Balopi Joins Anti-Diss Din Of Complaints

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  • Says its operations tarnish the image of the gov’t
  • Morwaeng says DISS operates within the law
  • Balopi wants its ‘overreach’ restrained


The MP for Gaborone North, Mpho Balopi, has joined the rising din of complaints against the Directorate of Intelligence and Security Service (DISS), especially regarding tarnishing the image of the government.
On Monday, Balopi – who resigned from the cabinet last December – asked the Minister of Presidential Affairs, Governance and Public Administration, Kabo Morwaeng, in Parliament whether he does not consider some of its actions to be tarnishing government image.
Balopi further asked Morwaeng whether the government will not consider limiting DISS operations to investigations to leave other enforcement duties to institutions like the Botswana Police Service.
In response, Minister Morwaeng said DISS does not tarnish government image but is guided by the Intelligence and Security Service Act and other laws of the country.
“There have been two cases brought against the Directorate of Intelligence and Security Service for harassment which have been successfully defended before the High Court as well as the Court of Appeal,” he said.
“Judgments in favour of the Directorate are a matter of public record and the Directorate, like any other litigant, continues to defend claims against it through the legal advice of the principal legal advisor, being the Attorney General’s Chambers.”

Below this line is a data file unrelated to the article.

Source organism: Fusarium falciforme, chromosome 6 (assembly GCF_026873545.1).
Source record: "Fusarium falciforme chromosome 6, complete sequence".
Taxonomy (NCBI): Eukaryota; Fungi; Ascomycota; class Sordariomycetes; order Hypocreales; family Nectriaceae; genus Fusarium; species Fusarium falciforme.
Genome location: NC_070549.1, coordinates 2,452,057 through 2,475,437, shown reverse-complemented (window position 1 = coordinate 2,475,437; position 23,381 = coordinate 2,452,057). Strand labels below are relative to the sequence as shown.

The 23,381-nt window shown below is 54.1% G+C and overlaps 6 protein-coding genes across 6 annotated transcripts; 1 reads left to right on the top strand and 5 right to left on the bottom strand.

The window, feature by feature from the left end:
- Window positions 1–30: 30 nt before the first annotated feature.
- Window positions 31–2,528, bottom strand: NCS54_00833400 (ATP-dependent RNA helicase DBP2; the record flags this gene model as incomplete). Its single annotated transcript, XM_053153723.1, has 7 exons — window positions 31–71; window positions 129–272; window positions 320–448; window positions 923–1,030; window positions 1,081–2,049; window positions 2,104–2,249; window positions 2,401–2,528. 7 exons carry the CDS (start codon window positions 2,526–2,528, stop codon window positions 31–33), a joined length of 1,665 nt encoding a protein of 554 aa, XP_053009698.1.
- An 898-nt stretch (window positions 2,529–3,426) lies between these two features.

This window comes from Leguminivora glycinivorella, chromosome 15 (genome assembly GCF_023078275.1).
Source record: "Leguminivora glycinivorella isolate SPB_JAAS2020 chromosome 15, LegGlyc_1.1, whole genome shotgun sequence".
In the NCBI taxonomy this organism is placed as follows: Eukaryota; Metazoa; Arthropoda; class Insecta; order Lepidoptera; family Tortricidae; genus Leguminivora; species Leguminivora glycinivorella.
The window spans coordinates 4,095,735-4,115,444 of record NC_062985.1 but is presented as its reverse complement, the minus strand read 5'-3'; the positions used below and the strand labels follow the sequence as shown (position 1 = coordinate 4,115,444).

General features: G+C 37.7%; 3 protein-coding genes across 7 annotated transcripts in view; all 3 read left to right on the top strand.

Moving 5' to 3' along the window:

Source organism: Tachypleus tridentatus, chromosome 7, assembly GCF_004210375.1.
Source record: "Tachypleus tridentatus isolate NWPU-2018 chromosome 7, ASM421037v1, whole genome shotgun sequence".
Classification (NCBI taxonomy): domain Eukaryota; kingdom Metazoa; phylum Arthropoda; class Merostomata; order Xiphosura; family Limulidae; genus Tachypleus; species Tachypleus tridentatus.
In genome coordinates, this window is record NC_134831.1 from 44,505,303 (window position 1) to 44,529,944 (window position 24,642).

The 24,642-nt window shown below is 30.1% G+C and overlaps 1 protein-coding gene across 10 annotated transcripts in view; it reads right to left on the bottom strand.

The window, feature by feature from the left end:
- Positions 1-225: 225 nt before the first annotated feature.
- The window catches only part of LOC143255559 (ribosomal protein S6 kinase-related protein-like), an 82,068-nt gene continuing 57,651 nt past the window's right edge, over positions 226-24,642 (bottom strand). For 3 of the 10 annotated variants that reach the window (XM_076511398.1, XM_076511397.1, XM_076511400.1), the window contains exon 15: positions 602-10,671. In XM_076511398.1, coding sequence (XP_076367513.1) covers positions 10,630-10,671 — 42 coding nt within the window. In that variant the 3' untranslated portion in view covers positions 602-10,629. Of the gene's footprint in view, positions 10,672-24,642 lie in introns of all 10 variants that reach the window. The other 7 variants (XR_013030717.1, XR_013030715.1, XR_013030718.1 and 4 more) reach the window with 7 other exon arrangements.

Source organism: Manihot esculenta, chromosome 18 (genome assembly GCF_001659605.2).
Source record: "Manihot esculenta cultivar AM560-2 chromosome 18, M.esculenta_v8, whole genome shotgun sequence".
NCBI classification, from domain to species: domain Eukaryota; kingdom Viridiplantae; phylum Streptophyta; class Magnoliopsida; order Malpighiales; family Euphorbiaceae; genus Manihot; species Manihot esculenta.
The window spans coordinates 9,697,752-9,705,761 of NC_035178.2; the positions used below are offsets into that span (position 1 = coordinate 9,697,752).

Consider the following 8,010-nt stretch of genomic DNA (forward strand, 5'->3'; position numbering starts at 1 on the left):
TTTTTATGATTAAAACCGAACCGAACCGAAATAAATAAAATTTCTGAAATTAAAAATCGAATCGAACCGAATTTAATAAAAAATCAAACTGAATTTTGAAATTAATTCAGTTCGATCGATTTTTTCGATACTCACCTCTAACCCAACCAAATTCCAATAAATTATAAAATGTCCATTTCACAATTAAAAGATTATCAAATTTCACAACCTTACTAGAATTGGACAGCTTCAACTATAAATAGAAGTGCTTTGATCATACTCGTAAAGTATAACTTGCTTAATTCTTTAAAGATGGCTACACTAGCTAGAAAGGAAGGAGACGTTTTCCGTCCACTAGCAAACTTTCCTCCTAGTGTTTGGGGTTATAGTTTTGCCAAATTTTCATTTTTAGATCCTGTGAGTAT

The minister added that functions of DISS are clearly spelt out in the Act and include protecting political, military and economic security interests of Botswana in collaboration with the intelligence community established by the law and is mandated to ensure inter-agency exchange of intelligence. “There is need for agencies to cooperate in order to deal with the evolving trends of criminal activities that in no doubt threaten the security interests of this republic,” said Morwaeng
“Criminal syndicates have become more sophisticated and criminal activities are becoming complex, be it crime of an economic nature, a political or a military nature, and a joint effort must be encouraged to harness this within our society. So limiting the operations of the Directorate would in no way be in the interest of the security of this nation.”
He added that law enforcement agencies are overwhelmed in their respective mandates and that there are proper channels to follow when people feel intimidated by the secret service. “We came up with a decision to set up a parliamentary committee on DIS and some members of the opposition flatly refused to join it,” Morwaeng said. “This would have been a committee (for) Batswana to report to.”
There have been reports that the DISS was tailing Balopi and Specially Elected MP Unity Dow who also recently questioned DISS ethics and operations and appealed to President Mokgweetsi Masisi to intervene.